Tuesday, May 28, 2013

gone girl


I just finished reading the most intense thriller/mystery/crime book called Gone Girl by Gillian Flynn. It's about Amy and Nick Dunne and Amy goes missing on their fifth wedding anniversary. The entire story is about the search for Amy told through Nick's point of view and Amy's diary entries. I brought this book camping and could have easily finished it in a day, but forced myself to take my time for fear I would have nothing to do while everyone else chopped wood and threw rocks. Gillian Flynn is a master storyteller and I couldn't put the book down. This book is for fans of The Girl with the Dragon Tattoo, Dexter, serial killers and other psycho crime stories. Actually, I was very much reminded of Dragon Tat because I remember being so enthralled by Stieg Larsson's writing and not being able to stop reading it, as well as my overall sense of shock and wonder at the gruesomeness of it. This book is twisted and the ending left me in awe. Additionally, it is a great commentary on the selfishness, narcissism and overall phoniness of our generation. I feel like I've been saying this a lot lately, but this really has been one of my favorite books I've read this summer and definitely of the year.  I can't wait for this to become a movie because it will probably still make me pee my pants even though I know the ending. Here is a long, but exceptionally good excerpt:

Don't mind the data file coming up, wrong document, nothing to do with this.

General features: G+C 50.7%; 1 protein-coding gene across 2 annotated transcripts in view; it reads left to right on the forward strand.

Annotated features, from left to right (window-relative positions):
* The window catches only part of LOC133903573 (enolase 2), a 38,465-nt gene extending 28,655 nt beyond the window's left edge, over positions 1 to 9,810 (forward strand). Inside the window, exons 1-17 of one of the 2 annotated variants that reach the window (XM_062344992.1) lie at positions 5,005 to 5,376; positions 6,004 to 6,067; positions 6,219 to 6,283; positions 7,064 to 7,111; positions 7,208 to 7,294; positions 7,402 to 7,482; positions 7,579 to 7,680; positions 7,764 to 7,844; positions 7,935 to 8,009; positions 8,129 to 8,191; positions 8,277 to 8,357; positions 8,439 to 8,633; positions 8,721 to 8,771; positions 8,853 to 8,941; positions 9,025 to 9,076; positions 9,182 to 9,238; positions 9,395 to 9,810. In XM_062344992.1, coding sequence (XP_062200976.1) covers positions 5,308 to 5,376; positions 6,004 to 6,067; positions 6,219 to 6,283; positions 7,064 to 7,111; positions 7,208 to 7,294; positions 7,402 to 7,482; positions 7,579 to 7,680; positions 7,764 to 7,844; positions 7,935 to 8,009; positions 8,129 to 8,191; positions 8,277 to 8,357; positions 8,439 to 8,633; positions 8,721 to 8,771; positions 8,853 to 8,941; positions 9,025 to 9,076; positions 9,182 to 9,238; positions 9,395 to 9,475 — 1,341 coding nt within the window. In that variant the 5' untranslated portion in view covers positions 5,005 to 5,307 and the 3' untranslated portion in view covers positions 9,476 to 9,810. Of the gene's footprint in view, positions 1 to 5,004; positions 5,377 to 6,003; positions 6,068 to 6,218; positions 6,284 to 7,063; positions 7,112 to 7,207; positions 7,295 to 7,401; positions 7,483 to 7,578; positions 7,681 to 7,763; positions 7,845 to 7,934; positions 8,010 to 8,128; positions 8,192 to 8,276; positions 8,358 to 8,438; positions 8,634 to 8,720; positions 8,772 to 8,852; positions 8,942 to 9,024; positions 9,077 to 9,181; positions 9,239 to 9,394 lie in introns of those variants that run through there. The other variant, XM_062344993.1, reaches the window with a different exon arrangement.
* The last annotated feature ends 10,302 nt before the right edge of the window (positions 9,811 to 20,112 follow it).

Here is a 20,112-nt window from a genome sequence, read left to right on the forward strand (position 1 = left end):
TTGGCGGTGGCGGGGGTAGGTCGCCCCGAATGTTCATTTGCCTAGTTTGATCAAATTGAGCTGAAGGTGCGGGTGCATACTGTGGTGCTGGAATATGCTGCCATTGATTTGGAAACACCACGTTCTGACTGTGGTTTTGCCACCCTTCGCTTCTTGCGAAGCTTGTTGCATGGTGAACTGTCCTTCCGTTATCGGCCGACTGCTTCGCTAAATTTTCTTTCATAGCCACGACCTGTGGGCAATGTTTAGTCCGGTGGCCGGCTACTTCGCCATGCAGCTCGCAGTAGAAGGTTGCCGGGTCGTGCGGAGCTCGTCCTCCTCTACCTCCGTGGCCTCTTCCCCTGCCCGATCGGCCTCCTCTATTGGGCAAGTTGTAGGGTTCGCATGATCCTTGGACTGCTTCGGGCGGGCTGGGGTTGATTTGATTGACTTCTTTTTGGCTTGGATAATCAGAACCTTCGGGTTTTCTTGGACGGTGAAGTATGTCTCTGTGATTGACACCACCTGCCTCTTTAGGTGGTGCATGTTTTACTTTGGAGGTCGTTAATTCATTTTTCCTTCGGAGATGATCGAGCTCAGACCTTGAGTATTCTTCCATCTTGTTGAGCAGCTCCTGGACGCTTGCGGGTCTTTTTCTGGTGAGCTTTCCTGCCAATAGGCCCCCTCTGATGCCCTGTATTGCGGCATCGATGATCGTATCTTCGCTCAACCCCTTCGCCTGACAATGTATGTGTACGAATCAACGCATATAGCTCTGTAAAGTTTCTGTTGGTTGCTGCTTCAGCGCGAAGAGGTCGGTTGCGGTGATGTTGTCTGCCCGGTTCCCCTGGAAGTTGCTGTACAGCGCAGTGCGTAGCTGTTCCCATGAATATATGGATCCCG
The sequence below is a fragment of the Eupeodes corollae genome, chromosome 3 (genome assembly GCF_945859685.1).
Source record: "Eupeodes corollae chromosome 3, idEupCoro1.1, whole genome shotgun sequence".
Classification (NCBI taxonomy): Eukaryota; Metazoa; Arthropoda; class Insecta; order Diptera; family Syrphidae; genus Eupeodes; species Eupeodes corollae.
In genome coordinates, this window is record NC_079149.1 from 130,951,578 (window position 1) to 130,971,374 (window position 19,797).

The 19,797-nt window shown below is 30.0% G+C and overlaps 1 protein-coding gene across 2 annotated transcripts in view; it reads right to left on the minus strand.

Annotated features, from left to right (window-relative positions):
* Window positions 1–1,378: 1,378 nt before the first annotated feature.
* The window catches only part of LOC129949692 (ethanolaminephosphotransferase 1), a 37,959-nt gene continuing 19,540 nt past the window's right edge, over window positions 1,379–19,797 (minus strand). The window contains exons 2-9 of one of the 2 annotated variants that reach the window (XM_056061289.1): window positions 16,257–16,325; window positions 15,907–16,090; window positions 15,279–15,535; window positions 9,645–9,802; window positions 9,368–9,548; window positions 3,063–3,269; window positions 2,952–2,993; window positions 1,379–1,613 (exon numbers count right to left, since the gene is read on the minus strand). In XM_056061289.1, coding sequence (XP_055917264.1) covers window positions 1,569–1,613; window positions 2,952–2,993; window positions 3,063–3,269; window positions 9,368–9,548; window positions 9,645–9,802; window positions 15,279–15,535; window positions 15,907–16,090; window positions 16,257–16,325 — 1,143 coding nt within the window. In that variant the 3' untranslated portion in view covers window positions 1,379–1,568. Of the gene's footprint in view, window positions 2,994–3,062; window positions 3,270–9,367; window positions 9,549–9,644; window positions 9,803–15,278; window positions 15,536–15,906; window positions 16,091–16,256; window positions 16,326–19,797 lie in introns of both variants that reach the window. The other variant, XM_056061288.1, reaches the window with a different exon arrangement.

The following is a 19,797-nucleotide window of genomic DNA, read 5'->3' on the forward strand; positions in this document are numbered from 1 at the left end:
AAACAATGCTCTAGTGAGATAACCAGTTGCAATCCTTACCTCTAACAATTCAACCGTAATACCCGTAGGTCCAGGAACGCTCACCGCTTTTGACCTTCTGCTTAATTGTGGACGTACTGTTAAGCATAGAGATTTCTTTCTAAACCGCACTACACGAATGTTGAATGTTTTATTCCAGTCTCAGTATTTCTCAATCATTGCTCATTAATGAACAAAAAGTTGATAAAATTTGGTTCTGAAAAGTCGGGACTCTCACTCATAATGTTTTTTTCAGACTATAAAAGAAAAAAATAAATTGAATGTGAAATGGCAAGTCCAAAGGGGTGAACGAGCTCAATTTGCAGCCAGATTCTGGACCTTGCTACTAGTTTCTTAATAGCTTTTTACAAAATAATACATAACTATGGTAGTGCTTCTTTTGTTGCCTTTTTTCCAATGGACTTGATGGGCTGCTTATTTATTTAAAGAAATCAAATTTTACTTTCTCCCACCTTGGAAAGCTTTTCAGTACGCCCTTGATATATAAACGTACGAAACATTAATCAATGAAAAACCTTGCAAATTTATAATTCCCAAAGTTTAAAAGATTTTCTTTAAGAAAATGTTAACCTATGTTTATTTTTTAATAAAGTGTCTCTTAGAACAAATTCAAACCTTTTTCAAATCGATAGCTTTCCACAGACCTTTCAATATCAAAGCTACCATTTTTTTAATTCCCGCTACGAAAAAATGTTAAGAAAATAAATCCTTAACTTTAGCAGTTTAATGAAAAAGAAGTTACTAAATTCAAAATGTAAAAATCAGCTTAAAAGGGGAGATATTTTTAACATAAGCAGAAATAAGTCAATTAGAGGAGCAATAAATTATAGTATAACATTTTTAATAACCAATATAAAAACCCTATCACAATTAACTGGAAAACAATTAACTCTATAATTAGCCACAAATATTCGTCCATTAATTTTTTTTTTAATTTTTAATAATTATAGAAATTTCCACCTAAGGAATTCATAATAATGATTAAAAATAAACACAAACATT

It seemed to me that there was nothing new to be discovered ever again. Our society was utterly, ruinously derivative (although the word derivative as a criticism is itself derivative). We were the first human beings who would never see anything for the first time. We stare at the wonders of the world, dull-eyed, underwhelmed. Mona Lisa, the Pyramids, the Empire State Building. Jungle animals on attack, ancient icebergs collapsing, volcanoes erupting. I can’t recall a single amazing thing I have seen firsthand that I didn’t immediately reference to a movie or TV show. A fucking commercial. You know the awful singsong of the blase: Seeeen it. I’ve literally seen it all, and the worst thing, the thing that makes me want to blow my brains out, is: The secondhand is always better. The image is crisper, the view is keener, the camera angle and the soundtrack manipulate my emotions in a way reality can’t anymore. I don’t know that we are actually human at this point, those of us who are like most of us, who grew up with TV and movies and now the Internet. If we are betrayed, we know the words to say; when a loved one dies, we know the words to say. If we want to play the stud or the smart-ass or the fool, we know the words to say. We are all working from the same dog-eared script.

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